This section provides analysis on the Northern Territory's (NT) population, including population characteristics and key components of population growth such as natural increase, net interstate migration and net overseas migration.

| Key facts | Components of population growthRegional population | Aboriginal population | Population characteristicsExplanatory notes

Key facts

Components of population growth

Population growth comprises natural increase, net interstate migration and net overseas migration. Historically natural increase is the largest contributor to annual population growth in the Territory followed by overseas migration while interstate migration generally detracts from population growth.

Natural increase

In the December quarter 2021:

In the year to December 2021:

Demographic patterns

Natural increase is the difference between the number of births and deaths, illustrating population change in the absence of migration. Natural increase is the most stable component of the NT’s population growth, and has been the major driver of growth over the past 20 years.

Interstate migration

In the December quarter 2021:

In the year to December 2021:

Demographic patterns

Net interstate migration is highly volatile and tends to detract from NT population growth. Arrivals and departures to and from the NT are influenced by a range of factors including economic and labour market conditions, lifestyle, housing prices and location of family.

The COVID-19 pandemic has also caused significant disruption to usual migration flows with border closures and various quarantine requirements impacting migration intentions. In the year to March 2021, the Territory experienced an improvement in net interstate migration largely driven by falling interstate departures. Over the June and September quarters 2021, the Territory saw the improvements in net interstate migration largely reverse as the Territory recorded unusually high interstate migration levels.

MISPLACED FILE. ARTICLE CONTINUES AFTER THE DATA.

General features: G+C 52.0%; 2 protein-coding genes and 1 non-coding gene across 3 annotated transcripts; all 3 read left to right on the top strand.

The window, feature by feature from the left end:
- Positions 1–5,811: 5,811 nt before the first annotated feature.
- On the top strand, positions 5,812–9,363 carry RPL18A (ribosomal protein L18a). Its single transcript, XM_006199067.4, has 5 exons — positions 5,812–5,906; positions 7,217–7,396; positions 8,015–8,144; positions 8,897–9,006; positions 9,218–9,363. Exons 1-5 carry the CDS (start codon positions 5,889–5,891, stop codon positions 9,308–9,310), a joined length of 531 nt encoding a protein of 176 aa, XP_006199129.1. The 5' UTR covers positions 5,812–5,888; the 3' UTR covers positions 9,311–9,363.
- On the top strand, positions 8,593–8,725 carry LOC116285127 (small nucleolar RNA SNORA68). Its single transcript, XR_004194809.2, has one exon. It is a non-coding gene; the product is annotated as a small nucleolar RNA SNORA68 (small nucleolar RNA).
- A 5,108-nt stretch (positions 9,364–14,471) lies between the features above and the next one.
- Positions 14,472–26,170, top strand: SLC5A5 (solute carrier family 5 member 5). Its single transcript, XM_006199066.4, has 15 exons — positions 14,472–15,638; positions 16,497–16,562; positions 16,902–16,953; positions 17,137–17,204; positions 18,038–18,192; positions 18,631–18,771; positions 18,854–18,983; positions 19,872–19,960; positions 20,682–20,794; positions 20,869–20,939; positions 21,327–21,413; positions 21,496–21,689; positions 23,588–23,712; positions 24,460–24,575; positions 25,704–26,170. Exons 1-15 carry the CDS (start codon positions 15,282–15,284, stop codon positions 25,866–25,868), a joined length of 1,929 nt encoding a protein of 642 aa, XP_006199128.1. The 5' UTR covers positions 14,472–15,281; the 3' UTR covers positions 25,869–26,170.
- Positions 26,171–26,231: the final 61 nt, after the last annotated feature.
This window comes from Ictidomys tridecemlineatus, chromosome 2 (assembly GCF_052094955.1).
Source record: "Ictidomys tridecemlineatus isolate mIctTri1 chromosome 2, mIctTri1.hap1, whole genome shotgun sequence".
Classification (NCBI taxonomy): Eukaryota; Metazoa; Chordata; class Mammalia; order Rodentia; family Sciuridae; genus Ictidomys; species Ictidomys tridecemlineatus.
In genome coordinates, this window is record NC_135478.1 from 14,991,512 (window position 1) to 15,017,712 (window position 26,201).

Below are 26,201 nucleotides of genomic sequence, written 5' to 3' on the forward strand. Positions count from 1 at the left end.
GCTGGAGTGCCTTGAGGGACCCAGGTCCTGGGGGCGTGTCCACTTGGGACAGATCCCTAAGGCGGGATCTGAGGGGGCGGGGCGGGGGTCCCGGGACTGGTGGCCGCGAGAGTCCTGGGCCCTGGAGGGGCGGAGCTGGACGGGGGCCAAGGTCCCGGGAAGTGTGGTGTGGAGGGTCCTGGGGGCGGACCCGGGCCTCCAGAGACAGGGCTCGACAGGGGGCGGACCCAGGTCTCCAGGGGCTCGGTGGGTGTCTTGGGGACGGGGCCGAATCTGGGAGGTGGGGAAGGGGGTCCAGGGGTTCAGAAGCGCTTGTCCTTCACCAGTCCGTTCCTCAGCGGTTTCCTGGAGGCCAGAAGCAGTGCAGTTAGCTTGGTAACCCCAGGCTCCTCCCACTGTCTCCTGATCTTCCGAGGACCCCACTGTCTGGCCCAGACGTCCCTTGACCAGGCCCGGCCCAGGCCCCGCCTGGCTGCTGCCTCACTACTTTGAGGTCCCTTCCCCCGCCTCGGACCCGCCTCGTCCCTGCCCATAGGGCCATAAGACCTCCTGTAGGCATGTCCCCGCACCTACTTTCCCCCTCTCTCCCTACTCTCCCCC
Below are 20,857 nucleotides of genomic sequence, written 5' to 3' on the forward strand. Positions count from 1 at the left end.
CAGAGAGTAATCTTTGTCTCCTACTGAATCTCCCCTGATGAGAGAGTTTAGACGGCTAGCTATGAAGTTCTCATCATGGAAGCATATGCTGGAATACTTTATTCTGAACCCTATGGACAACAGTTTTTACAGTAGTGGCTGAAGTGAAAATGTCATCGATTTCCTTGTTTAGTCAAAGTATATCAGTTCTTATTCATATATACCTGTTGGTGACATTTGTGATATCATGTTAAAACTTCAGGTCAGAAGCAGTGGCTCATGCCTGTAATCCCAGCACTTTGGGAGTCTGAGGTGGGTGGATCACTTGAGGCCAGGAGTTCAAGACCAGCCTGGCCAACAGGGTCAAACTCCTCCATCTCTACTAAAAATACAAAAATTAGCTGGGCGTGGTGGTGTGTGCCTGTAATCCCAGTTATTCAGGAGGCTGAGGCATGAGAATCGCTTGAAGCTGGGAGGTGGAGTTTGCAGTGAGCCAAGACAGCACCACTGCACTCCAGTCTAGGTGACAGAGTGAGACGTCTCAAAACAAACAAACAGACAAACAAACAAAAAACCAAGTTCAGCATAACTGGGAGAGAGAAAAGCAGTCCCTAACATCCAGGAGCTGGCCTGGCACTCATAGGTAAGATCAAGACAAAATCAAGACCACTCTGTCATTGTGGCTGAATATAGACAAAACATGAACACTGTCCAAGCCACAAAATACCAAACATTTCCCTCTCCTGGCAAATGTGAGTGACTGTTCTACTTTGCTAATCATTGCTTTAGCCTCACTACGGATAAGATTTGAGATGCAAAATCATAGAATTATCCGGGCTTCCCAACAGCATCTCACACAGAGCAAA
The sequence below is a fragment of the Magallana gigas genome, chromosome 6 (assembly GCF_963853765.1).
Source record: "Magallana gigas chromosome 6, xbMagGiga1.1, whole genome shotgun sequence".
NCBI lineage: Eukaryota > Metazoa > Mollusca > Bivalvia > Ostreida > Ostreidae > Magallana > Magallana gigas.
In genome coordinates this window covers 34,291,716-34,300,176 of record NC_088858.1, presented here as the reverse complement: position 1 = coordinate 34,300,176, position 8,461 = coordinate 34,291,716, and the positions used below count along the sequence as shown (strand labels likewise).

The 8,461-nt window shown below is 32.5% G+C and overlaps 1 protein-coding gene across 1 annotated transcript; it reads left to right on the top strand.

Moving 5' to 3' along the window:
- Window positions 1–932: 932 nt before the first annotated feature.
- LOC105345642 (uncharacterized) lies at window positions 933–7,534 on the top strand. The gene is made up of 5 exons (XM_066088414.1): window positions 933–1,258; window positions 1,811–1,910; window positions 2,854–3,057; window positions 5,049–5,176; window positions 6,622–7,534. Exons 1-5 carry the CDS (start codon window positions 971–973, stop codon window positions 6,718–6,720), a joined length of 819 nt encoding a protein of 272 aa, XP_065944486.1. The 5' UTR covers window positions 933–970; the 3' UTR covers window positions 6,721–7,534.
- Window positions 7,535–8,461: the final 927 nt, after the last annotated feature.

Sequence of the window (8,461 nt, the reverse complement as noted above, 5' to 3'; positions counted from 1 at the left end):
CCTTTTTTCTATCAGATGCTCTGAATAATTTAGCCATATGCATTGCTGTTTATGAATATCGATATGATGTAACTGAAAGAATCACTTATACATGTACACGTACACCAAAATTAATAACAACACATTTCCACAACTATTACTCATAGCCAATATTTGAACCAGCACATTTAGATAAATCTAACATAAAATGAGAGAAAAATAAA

The higher than usual interstate migration levels relate to Australia’s COVID-19 vaccination drive and the resulting widespread updating of Medicare residential records, which is used by ABS to estimate interstate migration.

The ABS also provide annual preliminary data on internal migration movements between the jurisdictions and population characteristics.

In 2020-21:

Migration to and from the NT varies by sex and age group. The largest cohorts moving in and out of the NT in a given year are generally those who are in their 20s and early 30s.

Overseas migration

In the December quarter 2021:

In the year to December 2021:

Demographic patterns

Overseas migration generally contributes to the NT’s population, although at a lower rate relative to the eastern seaboard states. The impact of COVID-19 border restrictions has caused significant disruption to usual migration flows with net overseas migration significantly contracting in 2020.

Prior to COVID-19, permanent and temporary migration visa streams were the main drivers of net overseas migration, contributing on average 900 persons per annum between 2016 and 2019, while Australian citizens and ‘other’ visa holders were the main detractors. Over this period, overseas migration had been moderating, falling from a peak of contributing 0.9ppt to growth in 2016 to 0.4ppt in 2019.

Regional population

The ABS provides annual regional population data for the financial year. Growth patterns across the NT can be broadly split between greater Darwin and the rest of NT, with the former generally outperforming the latter.

Greater Darwin

In 2020-21:

Rest of the NT

In 2020-21:

The Department of the Chief Minister and Cabinet also produce detailed information on remote communities in the NT, including population estimates. For further information, see the NT Government’s Bushtel website.

Aboriginal population

The ABS estimates the Aboriginal population every five years following a census. Final Aboriginal ERP following the 2016 Census was released in August 2018, including estimates for remoteness areas.

Population characteristics

The NT’s population accounts for about 1% of the Australian population, with the majority residing in the greater Darwin area, and the remainder dispersed over remote and very remote areas. At 30 June 2016 (ABS Census 2016), the Aboriginal population was estimated at 74,546, which represents about 30% of the Territory’s population, many of whom reside in remote and very remote areas.

The NT’s population is characterised by its young age profile, which reflects a large number of persons aged 25 to 34 years in the NT, as well as the NT’s large Aboriginal population which, based on ABS 2016 Census, had a median age of 26 years compared with 34.9 years for the non‑Aboriginal population (Chart 2).

A further characteristic of the NT’s population is males outnumber females. This is partly due to the prevalence of male‑dominated industries such as mining, construction and defence, as well as the workforce demands of major projects.

Population growth in the NT is significantly more volatile than growth in the Australian population. Over the long term, the NT’s population growth has been predominantly driven by natural increase and net overseas migration. Fluctuations in the Territory’s annual population growth rate are largely due to variations in interstate migration, which typically fluctuates with employment opportunities.

Explanatory notes